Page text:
A memorable night of awards and achievements

It was an unforgettable evening Nov. 15, as Loreena and a host of distinguished guests were recognized for their outstanding achievements during the 94th Annual Geographica Dinner in Ottawa.

Photo: Mark McCauley

The Royal Canadian Geographical Society (RCGS) presented Loreena with the Dr.  Captain Joseph-Elzéar Bernier Medal, “awarded to recognize an exemplary deed or activity that has enhanced or aided the Society in fulfilling its mandate at the international, national, provincial or headquarters level”

Photo: Mark McCauley

Loreena is the Hononary Colonel of the Royal Canadian Air Force, which is celebrating its 100th anniversary next year and the RCGS is working alongside them on various joint initiatives to mark the occasion. After accepting her award, Loreena talked about her travels and musical quests in pursuit of the Celts. She also spoke about her honorary roles within the Canadian forces, emphasizing the importance of the responsibilities those men and women assume, while noting their challenges, both professional and personal.

📖 Read Loreena’s Remarks

Loreena also performed “Stolen Child” for those at the gala dinner.

Photo: Mark McCauley

The evening began with a reception in the Canadian War Museum lobby, guests moved to the main hall and the official ceremony began with a performance by the Ottawa River Singers, a First Nations drum group.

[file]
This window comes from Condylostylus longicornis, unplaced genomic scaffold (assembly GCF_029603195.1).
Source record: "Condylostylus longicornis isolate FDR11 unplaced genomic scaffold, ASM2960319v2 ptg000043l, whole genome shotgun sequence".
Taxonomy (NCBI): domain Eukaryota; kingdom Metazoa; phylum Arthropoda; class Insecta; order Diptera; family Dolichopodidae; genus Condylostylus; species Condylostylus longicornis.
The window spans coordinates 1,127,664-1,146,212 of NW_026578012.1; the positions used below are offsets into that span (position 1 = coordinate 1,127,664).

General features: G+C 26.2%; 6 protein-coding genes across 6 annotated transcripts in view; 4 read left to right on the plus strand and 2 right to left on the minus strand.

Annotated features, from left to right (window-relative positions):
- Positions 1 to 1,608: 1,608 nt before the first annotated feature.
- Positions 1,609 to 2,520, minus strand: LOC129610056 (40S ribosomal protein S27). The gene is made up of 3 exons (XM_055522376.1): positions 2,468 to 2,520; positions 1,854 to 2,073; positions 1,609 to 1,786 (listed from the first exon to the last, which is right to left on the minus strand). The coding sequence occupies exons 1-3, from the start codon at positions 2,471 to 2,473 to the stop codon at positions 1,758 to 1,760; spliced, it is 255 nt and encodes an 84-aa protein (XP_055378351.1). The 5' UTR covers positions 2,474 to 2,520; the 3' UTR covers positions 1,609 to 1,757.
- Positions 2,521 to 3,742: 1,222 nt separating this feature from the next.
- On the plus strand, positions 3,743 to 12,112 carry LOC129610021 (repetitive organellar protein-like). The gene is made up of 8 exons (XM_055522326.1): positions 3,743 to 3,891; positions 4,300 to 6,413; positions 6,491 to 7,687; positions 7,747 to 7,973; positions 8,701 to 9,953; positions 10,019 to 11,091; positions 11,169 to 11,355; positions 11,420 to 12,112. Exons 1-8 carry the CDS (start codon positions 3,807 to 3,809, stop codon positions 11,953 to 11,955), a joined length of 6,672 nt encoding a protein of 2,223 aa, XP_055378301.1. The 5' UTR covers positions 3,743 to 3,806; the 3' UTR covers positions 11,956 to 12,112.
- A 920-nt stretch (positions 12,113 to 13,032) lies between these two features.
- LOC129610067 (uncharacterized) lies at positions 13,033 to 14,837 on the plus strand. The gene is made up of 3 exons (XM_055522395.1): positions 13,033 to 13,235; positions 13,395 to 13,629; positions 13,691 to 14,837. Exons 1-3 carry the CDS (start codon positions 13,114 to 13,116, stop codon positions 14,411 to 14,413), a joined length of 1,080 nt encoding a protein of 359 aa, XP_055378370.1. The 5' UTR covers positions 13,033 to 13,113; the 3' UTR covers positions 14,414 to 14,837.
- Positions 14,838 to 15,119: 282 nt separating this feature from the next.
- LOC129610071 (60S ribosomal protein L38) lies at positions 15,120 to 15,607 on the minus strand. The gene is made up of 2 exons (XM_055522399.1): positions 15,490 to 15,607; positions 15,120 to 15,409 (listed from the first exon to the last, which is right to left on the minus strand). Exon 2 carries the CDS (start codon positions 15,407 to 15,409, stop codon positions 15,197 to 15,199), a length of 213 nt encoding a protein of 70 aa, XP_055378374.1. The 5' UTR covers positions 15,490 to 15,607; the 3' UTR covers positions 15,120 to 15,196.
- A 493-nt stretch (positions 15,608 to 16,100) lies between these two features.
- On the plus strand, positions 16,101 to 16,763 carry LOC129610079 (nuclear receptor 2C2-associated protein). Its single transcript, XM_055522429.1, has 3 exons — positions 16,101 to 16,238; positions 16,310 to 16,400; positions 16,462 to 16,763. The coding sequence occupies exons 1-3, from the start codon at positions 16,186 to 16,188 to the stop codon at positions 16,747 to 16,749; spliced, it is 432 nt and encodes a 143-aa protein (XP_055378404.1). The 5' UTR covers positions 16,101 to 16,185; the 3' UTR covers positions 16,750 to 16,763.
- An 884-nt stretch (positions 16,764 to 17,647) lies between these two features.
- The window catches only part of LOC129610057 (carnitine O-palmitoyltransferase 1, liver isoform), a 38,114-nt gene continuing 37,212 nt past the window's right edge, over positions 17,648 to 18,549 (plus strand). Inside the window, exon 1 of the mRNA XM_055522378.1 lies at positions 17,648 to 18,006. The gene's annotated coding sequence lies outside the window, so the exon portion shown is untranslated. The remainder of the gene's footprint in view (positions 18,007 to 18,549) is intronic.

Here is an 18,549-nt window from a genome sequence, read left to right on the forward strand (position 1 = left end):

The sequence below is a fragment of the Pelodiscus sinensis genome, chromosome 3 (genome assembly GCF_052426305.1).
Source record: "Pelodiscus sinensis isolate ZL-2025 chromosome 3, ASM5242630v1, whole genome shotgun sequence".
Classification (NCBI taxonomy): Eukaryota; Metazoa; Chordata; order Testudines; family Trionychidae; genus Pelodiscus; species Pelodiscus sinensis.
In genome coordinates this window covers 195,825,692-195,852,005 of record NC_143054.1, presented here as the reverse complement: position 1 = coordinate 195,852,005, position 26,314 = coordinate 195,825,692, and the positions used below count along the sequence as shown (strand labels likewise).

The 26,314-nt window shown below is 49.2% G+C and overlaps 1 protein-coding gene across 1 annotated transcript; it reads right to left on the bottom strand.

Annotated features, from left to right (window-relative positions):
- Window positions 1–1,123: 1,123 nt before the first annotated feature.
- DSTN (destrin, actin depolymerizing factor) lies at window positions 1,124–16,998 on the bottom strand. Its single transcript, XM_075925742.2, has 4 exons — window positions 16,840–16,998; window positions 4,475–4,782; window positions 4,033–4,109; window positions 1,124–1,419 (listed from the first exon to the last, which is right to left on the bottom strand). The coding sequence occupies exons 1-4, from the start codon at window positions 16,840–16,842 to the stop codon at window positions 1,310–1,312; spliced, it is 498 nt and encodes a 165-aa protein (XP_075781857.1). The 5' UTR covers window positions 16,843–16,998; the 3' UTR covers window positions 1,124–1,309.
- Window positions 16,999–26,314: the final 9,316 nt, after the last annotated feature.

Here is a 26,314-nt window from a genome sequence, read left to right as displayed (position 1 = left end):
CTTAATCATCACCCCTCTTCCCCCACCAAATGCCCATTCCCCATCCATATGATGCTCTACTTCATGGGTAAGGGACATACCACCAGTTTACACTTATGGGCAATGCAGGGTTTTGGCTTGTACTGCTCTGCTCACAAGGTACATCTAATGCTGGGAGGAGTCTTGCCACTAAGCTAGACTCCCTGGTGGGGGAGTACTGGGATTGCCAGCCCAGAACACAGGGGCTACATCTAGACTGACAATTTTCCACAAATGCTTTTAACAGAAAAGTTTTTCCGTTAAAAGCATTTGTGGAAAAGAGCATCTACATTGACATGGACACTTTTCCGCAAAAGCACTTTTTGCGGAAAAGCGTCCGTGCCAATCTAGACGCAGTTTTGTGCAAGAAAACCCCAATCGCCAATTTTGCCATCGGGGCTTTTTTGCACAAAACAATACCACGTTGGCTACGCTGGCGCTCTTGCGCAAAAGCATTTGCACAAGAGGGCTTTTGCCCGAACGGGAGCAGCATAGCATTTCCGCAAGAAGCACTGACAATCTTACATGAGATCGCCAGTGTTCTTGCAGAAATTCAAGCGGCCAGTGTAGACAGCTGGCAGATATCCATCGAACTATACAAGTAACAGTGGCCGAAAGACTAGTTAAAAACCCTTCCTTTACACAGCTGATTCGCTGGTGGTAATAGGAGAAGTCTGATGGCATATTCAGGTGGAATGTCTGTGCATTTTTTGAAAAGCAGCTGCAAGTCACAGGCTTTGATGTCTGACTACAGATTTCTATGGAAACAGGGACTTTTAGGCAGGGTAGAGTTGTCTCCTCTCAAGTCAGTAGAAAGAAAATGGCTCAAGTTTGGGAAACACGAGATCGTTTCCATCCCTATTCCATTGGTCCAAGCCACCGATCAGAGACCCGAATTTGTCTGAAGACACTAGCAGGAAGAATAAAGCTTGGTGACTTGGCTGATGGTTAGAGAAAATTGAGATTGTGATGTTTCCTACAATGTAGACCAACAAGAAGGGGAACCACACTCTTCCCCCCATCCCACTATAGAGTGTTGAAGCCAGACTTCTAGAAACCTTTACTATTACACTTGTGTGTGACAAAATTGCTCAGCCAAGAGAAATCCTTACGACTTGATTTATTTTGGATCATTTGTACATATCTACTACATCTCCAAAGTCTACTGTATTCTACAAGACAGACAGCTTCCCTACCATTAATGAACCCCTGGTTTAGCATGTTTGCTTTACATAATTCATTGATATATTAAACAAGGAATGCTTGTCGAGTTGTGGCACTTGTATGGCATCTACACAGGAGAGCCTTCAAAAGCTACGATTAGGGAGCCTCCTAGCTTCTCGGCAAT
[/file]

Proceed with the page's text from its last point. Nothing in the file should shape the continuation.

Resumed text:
Acclaimed Canadian photographer, film-maker, author and marine biologist Paul Nicklen spoke about Sea Legacy, the conservation society he founded. The multi-award-winning photographer has worked for Canadian Geographic and National Geographic magazines and has been documenting the planet for over 20 years. He was awarded the Lawrence J. Burpee Medal.

During the evening, former National Chief of the Assembly of First Nations from 2014 to 2021 Perry Bellegarde interviewed Chief Wilton Littlechild, a commissioner of the Truth and Reconciliation Commission, residential school survivor, lawyer and Indigenous rights advocate. They discussed his work and accomplishment in having the United Nations recognize The Rights of Indigenous Peoples. Chief Littlechild was presented with the Society’s Gold Medal.

The night wrapped up with a brief from Jenni Sidey-Gibbons, a Canadian Space Agency astronaut who is Canada’s third female astronaut and the country’s youngest. She spoke about NASA’s 2024 Artemis II, a crewed mission around the moon to explore deep space and the lunar surface.

The Royal Canadian Geographical Society is focused on such issues as climate change, biodiversity loss and reconciliation with Indigenous peoples. It’s one of Canada’s oldest and largest educational non-profit organizations.


Reported by Mark McCauley. Written by Diane Sewell, a career journalist for more than 30 years. In addition to working with Loreena for 20 years, she has also written for the Globe and Mail, Toronto Star and assorted consumer magazines. She is also the author of several commissioned books.